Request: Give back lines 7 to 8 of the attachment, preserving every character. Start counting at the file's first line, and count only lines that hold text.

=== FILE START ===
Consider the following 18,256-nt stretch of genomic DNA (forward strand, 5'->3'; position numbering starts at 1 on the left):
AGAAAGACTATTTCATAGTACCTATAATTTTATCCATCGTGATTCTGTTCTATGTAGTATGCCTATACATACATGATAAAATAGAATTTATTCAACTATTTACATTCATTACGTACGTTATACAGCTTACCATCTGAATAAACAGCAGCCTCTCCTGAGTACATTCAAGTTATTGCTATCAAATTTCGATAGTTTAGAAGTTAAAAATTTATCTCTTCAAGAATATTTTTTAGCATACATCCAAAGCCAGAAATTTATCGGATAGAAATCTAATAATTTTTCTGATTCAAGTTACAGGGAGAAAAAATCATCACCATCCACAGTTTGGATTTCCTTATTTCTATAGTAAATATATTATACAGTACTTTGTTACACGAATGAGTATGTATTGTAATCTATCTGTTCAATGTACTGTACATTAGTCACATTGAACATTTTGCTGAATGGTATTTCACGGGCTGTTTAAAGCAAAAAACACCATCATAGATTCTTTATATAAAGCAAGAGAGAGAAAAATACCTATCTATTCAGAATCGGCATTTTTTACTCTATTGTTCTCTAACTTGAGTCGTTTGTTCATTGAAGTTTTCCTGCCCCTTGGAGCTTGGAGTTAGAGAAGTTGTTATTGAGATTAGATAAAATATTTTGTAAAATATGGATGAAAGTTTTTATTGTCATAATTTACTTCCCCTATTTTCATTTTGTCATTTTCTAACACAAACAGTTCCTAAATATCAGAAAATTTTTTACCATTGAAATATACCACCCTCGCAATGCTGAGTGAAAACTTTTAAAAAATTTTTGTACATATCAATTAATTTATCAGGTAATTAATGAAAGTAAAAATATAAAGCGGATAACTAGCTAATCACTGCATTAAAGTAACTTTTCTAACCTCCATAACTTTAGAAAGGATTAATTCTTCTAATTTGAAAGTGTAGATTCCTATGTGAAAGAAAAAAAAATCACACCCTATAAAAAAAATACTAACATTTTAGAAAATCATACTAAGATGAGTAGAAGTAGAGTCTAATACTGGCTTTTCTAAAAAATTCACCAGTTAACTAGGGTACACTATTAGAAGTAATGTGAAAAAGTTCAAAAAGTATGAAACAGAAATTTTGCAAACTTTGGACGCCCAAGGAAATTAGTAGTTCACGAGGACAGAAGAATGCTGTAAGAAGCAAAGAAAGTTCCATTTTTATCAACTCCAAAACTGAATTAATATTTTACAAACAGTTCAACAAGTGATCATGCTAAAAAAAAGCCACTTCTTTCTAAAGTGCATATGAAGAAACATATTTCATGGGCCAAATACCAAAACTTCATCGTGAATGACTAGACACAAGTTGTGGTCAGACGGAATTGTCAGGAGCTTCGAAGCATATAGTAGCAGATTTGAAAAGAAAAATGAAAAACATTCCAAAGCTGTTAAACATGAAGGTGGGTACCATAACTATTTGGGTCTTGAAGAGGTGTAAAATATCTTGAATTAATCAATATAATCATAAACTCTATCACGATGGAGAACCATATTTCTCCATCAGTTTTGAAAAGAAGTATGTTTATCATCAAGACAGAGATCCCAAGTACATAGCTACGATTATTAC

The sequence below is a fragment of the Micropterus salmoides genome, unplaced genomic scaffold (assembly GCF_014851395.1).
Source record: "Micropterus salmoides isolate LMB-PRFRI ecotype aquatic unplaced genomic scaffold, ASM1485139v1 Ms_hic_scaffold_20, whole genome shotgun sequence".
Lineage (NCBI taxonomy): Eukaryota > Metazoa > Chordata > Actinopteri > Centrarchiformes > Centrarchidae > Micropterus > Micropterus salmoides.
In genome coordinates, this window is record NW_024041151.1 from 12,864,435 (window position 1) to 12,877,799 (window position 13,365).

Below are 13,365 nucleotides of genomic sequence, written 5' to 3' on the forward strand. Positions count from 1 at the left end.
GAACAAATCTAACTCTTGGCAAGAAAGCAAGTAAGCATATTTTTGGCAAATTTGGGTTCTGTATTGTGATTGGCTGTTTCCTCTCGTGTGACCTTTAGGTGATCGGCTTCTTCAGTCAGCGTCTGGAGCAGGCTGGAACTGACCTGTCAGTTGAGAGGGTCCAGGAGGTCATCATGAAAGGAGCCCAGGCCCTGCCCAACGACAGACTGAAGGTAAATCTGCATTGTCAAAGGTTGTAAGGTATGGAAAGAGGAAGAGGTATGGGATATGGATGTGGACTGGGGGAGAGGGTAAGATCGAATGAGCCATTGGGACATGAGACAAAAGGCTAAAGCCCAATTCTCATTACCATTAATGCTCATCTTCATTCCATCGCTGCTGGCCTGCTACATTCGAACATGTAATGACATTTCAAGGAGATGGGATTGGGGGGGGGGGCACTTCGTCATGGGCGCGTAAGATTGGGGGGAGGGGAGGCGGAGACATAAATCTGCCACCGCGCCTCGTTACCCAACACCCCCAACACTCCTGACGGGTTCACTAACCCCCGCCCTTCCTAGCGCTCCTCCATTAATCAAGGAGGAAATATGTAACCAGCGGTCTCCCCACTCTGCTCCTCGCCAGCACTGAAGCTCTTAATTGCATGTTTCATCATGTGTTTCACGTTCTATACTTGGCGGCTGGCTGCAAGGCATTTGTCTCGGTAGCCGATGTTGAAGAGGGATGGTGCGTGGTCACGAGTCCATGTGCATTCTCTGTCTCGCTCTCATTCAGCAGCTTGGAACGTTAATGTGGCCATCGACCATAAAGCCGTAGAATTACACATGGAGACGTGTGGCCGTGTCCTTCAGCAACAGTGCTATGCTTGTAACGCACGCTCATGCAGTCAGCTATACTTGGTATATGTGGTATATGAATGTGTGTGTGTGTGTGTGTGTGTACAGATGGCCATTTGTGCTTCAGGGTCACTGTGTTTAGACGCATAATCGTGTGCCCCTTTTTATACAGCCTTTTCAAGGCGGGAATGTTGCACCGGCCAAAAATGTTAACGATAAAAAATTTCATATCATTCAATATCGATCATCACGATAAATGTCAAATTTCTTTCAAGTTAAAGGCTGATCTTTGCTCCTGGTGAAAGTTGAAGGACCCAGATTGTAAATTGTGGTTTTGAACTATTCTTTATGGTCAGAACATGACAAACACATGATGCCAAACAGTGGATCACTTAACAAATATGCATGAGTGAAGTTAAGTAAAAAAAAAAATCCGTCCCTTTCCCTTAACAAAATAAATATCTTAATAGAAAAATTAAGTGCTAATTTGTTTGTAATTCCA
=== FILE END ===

Below are 13,365 nucleotides of genomic sequence, written 5' to 3' on the forward strand. Positions count from 1 at the left end.
GAACAAATCTAACTCTTGGCAAGAAAGCAAGTAAGCATATTTTTGGCAAATTTGGGTTCTGTATTGTGATTGGCTGTTTCCTCTCGTGTGACCTTTAGGTGATCGGCTTCTTCAGTCAGCGTCTGGAGCAGGCTGGAACTGACCTGTCAGTTGAGAGGGTCCAGGAGGTCATCATGAAAGGAGCCCAGGCCCTGCCCAACGACAGACTGAAGGTAAATCTGCATTGTCAAAGGTTGTAAGGTATGGAAAGAGGAAGAGGTATGGGATATGGATGTGGACTGGGGGAGAGGGTAAGATCGAATGAGCCATTGGGACATGAGACAAAAGGCTAAAGCCCAATTCTCATTACCATTAATGCTCATCTTCATTCCATCGCTGCTGGCCTGCTACATTCGAACATGTAATGACATTTCAAGGAGATGGGATTGGGGGGGGGGGCACTTCGTCATGGGCGCGTAAGATTGGGGGGAGGGGAGGCGGAGACATAAATCTGCCACCGCGCCTCGTTACCCAACACCCCCAACACTCCTGACGGGTTCACTAACCCCCGCCCTTCCTAGCGCTCCTCCATTAATCAAGGAGGAAATATGTAACCAGCGGTCTCCCCACTCTGCTCCTCGCCAGCACTGAAGCTCTTAATTGCATGTTTCATCATGTGTTTCACGTTCTATACTTGGCGGCTGGCTGCAAGGCATTTGTCTCGGTAGCCGATGTTGAAGAGGGATGGTGCGTGGTCACGAGTCCATGTGCATTCTCTGTCTCGCTCTCATTCAGCAGCTTGGAACGTTAATGTGGCCATCGACCATAAAGCCGTAGAATTACACATGGAGACGTGTGGCCGTGTCCTTCAGCAACAGTGCTATGCTTGTAACGCACGCTCATGCAGTCAGCTATACTTGGTATATGTGGTATATGAATGTGTGTGTGTGTGTGTGTGTGTACAGATGGCCATTTGTGCTTCAGGGTCACTGTGTTTAGACGCATAATCGTGTGCCCCTTTTTATACAGCCTTTTCAAGGCGGGAATGTTGCACCGGCCAAAAATGTTAACGATAAAAAATTTCATATCATTCAATATCGATCATCACGATAAATGTCAAATTTCTTTCAAGTTAAAGGCTGATCTTTGCTCCTGGTGAAAGTTGAAGGACCCAGATTGTAAATTGTGGTTTTGAACTATTCTTTATGGTCAGAACATGACAAACACATGATGCCAAACAGTGGATCACTTAACAAATATGCATGAGTGAAGTTAAGTAAAAAAAAAAATCCGTCCCTTTCCCTTAACAAAATAAATATCTTAATAGAAAAATTAAGTGCTAATTTGTTTGTAATTCCA